Last week was a blur. This blog is a little bit stale because of it, and I'm sorry. Too much time spent entertaining visitors and working in the garden, and almost no time sitting here at the computer.
My calendar was completely full:
Saturday, the 23rd, my friend Robert and I went to Maryland for a rose day. We had lunch with Stephen Scanniello and half a dozen other garden nuts at a cute little Caribbean restaurant … I ordered curried goat, at Robert’s suggestion, and it was really good. After lunch, we went to Behnke’s Nursery to hear Stephen speak about his new book. From the nursery, we visited Nick Weber at the Heritage Rosarium. Nick is my inspiration for growing roses the way I do, though I can only hope to approach his level of experience and expertise. I am awed by what he has created.
Monday, Memorial Day, we had a gathering here for our Garden Web friends. It was a chance to get acquainted in person and put a name (or, in this case a User ID) to a face, and make real friends out of cyber friends.
Storms on Monday night and Tuesday flattened a lot of the roses. The ones that didn’t get knocked over had most of their petals beaten off. The resulting wet conditions made an ideal environment for boytrytis … there are a lot of balled, brown, rotten flowers out there. Banshee, Clotilde Soupert, and many of the fuller-flowered antique Hybrid Teas are suffering the worst.
Tuesday was my first Greenhouse Management class. I’ll be in class all day every Tuesday until the first week of July. (This is probably something I should have done before I built my greenhouse.) Hopefully, class will teach me a bit about how to avoid some of last winter's problems. I know it already has me wanting a larger greenhouse. Maybe one day …
Wednesday was a full day of garden touring. The day began at Edible Landscaping in Afton, Virginia. They have a huge assortment of edible plants … I left with 2 new figs for my collection, and plans to return for a mulberry and a pomegranate. (I intentionally drove the Jeep, so I had limited cargo room to help keep my plant-buying to a minimum.) We went from Edible Landscaping to the garden and estate of Courtnay Daniels. She has created the most spectacular garden EVER. There is room after room of perennials and shrubs and evergreens and trees in the garden, all carefully designed and impecably maintained. It was a rare treat to visit there. (Click HERE to see the article about her garden, published in the Wall Street Journal last fall.) There is no way photos can adequately capture the views and the details of Mrs. Daniels’ garden, but here are a couple so you can get a taste of the place.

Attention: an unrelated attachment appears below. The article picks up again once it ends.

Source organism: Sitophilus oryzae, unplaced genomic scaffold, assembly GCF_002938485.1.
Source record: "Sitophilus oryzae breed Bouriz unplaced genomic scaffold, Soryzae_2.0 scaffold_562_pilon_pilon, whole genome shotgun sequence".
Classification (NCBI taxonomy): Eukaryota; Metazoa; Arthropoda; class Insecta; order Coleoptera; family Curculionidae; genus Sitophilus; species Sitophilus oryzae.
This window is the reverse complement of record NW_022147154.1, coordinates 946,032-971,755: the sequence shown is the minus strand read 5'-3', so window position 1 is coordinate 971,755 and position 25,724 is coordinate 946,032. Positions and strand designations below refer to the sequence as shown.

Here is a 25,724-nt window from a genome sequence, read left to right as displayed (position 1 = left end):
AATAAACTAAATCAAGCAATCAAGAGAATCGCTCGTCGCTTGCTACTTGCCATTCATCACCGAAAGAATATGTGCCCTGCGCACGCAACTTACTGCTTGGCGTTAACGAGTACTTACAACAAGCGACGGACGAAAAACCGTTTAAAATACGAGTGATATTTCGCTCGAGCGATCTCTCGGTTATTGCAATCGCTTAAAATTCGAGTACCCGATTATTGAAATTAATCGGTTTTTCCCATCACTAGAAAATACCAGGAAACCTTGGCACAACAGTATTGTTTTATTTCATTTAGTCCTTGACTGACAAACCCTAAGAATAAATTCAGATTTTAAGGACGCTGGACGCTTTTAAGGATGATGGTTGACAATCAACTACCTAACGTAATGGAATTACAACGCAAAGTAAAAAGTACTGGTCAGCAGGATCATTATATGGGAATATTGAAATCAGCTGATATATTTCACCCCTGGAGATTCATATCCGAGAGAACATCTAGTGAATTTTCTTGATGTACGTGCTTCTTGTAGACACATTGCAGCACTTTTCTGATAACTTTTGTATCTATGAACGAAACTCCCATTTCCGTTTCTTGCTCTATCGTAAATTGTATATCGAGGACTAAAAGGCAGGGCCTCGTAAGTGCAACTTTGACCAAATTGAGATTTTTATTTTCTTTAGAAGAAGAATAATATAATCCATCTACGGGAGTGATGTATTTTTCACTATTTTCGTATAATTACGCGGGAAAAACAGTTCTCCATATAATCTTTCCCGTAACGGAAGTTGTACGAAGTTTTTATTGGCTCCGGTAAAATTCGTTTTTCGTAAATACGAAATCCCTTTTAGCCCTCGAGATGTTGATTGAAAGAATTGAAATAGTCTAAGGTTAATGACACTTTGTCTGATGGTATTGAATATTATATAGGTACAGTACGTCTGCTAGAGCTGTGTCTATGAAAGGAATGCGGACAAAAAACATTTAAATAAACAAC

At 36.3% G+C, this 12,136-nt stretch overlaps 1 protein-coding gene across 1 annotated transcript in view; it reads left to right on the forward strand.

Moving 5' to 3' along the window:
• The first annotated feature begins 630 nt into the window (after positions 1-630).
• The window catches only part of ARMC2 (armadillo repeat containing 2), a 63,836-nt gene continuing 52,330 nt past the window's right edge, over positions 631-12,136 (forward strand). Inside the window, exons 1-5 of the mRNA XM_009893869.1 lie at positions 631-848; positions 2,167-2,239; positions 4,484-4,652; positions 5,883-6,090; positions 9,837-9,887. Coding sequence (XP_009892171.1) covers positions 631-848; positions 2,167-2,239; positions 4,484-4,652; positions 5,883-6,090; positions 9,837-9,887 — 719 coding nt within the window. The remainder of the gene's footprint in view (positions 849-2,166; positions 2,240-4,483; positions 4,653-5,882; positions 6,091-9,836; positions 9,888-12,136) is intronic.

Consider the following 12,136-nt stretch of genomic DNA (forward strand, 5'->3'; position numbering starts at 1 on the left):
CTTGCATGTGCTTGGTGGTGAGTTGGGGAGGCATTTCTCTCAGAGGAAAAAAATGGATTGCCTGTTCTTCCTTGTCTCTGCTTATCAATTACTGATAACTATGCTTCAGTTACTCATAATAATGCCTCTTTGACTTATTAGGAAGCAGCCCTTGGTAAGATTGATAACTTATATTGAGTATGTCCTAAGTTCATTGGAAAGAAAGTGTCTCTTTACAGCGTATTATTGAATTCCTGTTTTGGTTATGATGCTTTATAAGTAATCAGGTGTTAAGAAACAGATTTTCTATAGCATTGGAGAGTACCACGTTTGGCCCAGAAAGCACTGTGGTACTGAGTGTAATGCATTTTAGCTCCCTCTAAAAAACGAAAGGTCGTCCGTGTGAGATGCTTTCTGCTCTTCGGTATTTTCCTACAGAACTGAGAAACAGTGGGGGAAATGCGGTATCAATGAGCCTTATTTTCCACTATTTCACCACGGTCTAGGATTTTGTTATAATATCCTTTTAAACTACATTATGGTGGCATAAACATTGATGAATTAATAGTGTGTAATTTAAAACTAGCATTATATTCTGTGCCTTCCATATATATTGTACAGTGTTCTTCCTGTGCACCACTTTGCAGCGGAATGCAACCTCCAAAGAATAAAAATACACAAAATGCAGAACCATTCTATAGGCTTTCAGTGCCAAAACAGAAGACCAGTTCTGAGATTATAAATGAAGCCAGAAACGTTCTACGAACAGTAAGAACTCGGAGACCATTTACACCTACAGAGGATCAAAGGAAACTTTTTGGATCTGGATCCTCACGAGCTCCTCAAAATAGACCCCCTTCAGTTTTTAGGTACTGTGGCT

The day ended here, with tour of my garden and lots of questions. Visitors headed for home as the sun was setting … it was a very long, very wonderful day.
Thursday and Friday were work days. The weather so far this spring hasn’t been very cooperative, and Thursday was the first day this year I could get fungicide applied to the whole garden. Some of the roses are really suffering because of it. Mme. Pierre Oger and Purple Tiger are probably not going to be here much longer … neither of them has many leaves left, and those that remain are yellow and blotchy. I have too many other roses to plant … I can’t waste time coddling roses that displease me.
Yesterday, we hosted the Richmond Rose Society’s annual picnic. 40-or-so visitors descended at lunch time, each bringing a covered dish for pot-luck lunch. I answered so many questions about the house and its history, and everything about the garden. The French ramblers on the fence are at their peak now, and they were the perfect back-drop for the day’s activities.
Each set of visitors has helped me prepare for the Grand Opening on Saturday …. that’s only 6 day away …. Oh no!
1825 – Pine Bush, NY – $149,000
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